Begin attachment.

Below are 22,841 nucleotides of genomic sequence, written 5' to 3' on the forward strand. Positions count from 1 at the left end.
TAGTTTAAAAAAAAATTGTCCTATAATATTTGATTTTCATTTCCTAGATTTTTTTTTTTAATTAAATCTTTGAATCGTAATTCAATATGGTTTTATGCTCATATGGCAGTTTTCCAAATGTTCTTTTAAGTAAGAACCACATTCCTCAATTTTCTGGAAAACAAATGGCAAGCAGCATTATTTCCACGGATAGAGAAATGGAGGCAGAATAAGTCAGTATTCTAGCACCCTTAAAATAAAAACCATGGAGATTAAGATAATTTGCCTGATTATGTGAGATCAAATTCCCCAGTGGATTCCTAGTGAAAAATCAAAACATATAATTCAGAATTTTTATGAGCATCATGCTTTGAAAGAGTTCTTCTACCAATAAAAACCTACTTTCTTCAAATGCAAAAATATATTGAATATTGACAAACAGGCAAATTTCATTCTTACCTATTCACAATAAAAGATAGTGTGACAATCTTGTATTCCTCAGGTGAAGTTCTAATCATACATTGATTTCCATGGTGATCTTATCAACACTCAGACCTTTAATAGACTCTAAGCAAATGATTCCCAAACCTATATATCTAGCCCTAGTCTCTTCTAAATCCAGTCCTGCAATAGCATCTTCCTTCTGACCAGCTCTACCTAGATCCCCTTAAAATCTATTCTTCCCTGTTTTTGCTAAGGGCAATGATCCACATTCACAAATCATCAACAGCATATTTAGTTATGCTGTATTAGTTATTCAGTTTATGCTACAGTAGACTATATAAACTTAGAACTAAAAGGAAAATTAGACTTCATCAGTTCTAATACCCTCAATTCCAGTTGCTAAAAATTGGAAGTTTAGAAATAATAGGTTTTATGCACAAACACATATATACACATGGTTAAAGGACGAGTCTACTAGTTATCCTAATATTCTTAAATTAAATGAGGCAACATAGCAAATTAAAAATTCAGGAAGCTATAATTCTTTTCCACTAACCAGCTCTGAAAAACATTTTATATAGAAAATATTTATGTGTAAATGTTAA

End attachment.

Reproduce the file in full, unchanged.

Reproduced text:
Below are 22,841 nucleotides of genomic sequence, written 5' to 3' on the forward strand. Positions count from 1 at the left end.
TAGTTTAAAAAAAAATTGTCCTATAATATTTGATTTTCATTTCCTAGATTTTTTTTTTTAATTAAATCTTTGAATCGTAATTCAATATGGTTTTATGCTCATATGGCAGTTTTCCAAATGTTCTTTTAAGTAAGAACCACATTCCTCAATTTTCTGGAAAACAAATGGCAAGCAGCATTATTTCCACGGATAGAGAAATGGAGGCAGAATAAGTCAGTATTCTAGCACCCTTAAAATAAAAACCATGGAGATTAAGATAATTTGCCTGATTATGTGAGATCAAATTCCCCAGTGGATTCCTAGTGAAAAATCAAAACATATAATTCAGAATTTTTATGAGCATCATGCTTTGAAAGAGTTCTTCTACCAATAAAAACCTACTTTCTTCAAATGCAAAAATATATTGAATATTGACAAACAGGCAAATTTCATTCTTACCTATTCACAATAAAAGATAGTGTGACAATCTTGTATTCCTCAGGTGAAGTTCTAATCATACATTGATTTCCATGGTGATCTTATCAACACTCAGACCTTTAATAGACTCTAAGCAAATGATTCCCAAACCTATATATCTAGCCCTAGTCTCTTCTAAATCCAGTCCTGCAATAGCATCTTCCTTCTGACCAGCTCTACCTAGATCCCCTTAAAATCTATTCTTCCCTGTTTTTGCTAAGGGCAATGATCCACATTCACAAATCATCAACAGCATATTTAGTTATGCTGTATTAGTTATTCAGTTTATGCTACAGTAGACTATATAAACTTAGAACTAAAAGGAAAATTAGACTTCATCAGTTCTAATACCCTCAATTCCAGTTGCTAAAAATTGGAAGTTTAGAAATAATAGGTTTTATGCACAAACACATATATACACATGGTTAAAGGACGAGTCTACTAGTTATCCTAATATTCTTAAATTAAATGAGGCAACATAGCAAATTAAAAATTCAGGAAGCTATAATTCTTTTCCACTAACCAGCTCTGAAAAACATTTTATATAGAAAATATTTATGTGTAAATGTTAA